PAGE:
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General Technical Reports

Adapting to climate change, or adjusting to current or future climate and its effects (Noble et al. 2014), is critical to minimizing the risks associated with climate change impacts.
The Northern Rockies Adaptation Partnership (NRAP) includes diverse landscapes, ranging from high mountains to grasslands, from alpine glaciers to broad rivers (fig. 1.1). This region, once inhabited solely by Native Americans, has been altered by two centuries of settlement by Euro- Americans through extractive practices such as timber harvest, grazing, and mining, water diversions, and other activities.
The Intermountain Adaptation Partnership (IAP) encompasses unique landscapes within the Intermountain Region of the U.S. Forest Service (USFS), from rugged mountains to deep canyons, from alpine snowfields to wild and scenic rivers (fig. 1.1). The area defined by the boundaries of the Intermountain Region contains both private and Federally owned lands, including 12 national forests and 22 national parks.
The Little Missouri National Grassland is the largest designated National Grassland in the United States and represents one of the best examples of intact native mixed-grass prairie in the United States. The Little Missouri National Grasslands occurs entirely within the Williston Basin, which has been a leading source of conventional oil and gas production since the 1950s.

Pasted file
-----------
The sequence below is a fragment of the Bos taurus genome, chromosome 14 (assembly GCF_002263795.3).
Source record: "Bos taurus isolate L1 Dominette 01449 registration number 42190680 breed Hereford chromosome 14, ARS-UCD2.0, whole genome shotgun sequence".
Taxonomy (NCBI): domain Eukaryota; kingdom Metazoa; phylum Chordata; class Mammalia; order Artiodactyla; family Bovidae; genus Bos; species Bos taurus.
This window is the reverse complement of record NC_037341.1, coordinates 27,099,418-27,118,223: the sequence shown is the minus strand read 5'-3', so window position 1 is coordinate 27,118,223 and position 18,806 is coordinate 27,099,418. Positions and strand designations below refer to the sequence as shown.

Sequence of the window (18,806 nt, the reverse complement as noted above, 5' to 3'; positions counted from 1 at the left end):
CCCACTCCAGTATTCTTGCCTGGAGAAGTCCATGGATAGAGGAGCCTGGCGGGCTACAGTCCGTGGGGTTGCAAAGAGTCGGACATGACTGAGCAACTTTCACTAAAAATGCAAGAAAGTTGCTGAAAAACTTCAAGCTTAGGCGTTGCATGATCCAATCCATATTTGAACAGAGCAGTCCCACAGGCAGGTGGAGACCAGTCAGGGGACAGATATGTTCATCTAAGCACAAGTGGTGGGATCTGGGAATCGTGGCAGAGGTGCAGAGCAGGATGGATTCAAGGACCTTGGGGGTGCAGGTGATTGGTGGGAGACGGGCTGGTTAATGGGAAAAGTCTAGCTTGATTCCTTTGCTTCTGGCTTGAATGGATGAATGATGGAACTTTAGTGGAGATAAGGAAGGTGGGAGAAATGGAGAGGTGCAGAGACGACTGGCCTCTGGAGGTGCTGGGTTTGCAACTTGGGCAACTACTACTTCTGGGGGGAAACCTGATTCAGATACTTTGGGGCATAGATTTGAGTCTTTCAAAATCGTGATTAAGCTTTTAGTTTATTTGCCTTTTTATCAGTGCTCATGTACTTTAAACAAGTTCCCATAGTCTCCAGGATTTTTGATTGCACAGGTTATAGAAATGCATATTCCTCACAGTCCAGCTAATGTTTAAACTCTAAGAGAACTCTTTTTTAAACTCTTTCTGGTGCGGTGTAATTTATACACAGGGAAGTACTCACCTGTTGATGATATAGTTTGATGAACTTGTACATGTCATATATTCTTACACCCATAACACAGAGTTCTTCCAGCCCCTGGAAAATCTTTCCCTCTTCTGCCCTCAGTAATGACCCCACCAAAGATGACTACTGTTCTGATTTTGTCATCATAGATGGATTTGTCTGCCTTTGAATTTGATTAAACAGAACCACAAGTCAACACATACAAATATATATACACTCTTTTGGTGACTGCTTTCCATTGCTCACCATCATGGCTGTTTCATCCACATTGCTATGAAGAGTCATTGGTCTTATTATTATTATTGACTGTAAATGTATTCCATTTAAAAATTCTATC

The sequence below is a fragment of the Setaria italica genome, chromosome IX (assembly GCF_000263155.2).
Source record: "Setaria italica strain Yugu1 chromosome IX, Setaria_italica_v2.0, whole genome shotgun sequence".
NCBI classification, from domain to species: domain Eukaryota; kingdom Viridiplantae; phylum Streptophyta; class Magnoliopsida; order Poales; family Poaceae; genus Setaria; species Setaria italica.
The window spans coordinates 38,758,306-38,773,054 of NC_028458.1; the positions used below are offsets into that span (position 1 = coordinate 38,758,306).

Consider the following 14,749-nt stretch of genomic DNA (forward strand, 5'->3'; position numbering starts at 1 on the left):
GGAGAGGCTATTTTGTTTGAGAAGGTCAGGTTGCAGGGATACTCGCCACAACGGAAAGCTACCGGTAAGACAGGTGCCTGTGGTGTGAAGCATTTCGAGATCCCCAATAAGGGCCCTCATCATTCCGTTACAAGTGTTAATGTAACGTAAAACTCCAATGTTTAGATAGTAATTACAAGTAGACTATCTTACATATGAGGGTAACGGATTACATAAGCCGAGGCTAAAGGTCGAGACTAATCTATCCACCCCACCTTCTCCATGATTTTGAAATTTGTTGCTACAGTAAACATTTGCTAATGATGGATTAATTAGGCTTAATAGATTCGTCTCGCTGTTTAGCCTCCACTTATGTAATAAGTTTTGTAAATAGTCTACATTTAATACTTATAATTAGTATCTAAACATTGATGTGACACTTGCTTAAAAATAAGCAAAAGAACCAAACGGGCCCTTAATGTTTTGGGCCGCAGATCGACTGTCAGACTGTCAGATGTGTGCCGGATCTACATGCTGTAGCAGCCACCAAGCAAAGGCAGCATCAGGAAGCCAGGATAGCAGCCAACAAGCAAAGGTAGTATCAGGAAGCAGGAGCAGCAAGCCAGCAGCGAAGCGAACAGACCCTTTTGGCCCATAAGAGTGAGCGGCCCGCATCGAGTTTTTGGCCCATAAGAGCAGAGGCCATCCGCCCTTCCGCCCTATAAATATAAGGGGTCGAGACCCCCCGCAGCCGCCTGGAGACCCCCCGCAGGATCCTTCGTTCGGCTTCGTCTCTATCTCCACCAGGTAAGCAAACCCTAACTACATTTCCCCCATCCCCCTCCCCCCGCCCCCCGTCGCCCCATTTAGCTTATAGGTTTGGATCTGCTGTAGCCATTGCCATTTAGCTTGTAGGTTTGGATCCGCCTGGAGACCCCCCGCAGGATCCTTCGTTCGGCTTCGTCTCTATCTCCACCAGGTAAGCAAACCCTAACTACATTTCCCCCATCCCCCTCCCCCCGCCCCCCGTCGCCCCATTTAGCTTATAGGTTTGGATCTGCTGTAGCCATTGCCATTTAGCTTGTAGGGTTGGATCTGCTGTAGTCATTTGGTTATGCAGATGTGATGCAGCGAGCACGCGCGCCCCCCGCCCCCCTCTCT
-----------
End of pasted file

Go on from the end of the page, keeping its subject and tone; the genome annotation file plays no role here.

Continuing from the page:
Temperature and moisture affect organisms through their operational environment and the thin boundary layer immediately above their tissues, and these effects are measured at short time scales. When a human (a mammal) wearing a dark insulative layer walks outdoors on a cold but sunny day, he or she feels warm because energy from the sun is interacting with the dark clothing, creating a warm boundary layer to which his or her body reacts.
The Intermountain Adaptation Partnership (IAP) identified climate change issues relevant to resource management on Federal lands in Nevada, Utah, southern Idaho, eastern California, and western Wyoming, and developed solutions intended to minimize negative effects of climate change and facilitate transition of diverse ecosystems to a warmer climate. U.S.
The Intermountain Adaptation Partnership (IAP) identified climate change issues relevant to resource management on Federal lands in Nevada, Utah, southern Idaho, eastern California, and western Wyoming, and developed solutions intended to minimize negative effects of climate change and facilitate transition of diverse ecosystems to a warmer climate. U.S.
The Northern Rockies Adaptation Partnership (NRAP) identified climate change issues relevant to resource management in the Northern Rockies (USA) region, and developed solutions intended to minimize negative effects of climate change and facilitate transition of diverse ecosystems to a warmer climate.
The Northern Rockies Adaptation Partnership (NRAP) identified climate change issues relevant to resource management in the Northern Rockies (USA) region, and developed solutions intended to minimize negative effects of climate change and facilitate transition of diverse ecosystems to a warmer climate.
Vulnerability assessments are important tools to assist in climate adaptation planning. Six priority ecosystems were identified in the USDA Forest Service, Rocky Mountain Region: alpine turf and dwarf-shrubland; aquatic, riparian, and wetland ecosystems in glaciated valleys; subalpine spruce-fir; low-gradient mountain stream reaches; ponderosa pine; and Great Plains streams and riparian areas.

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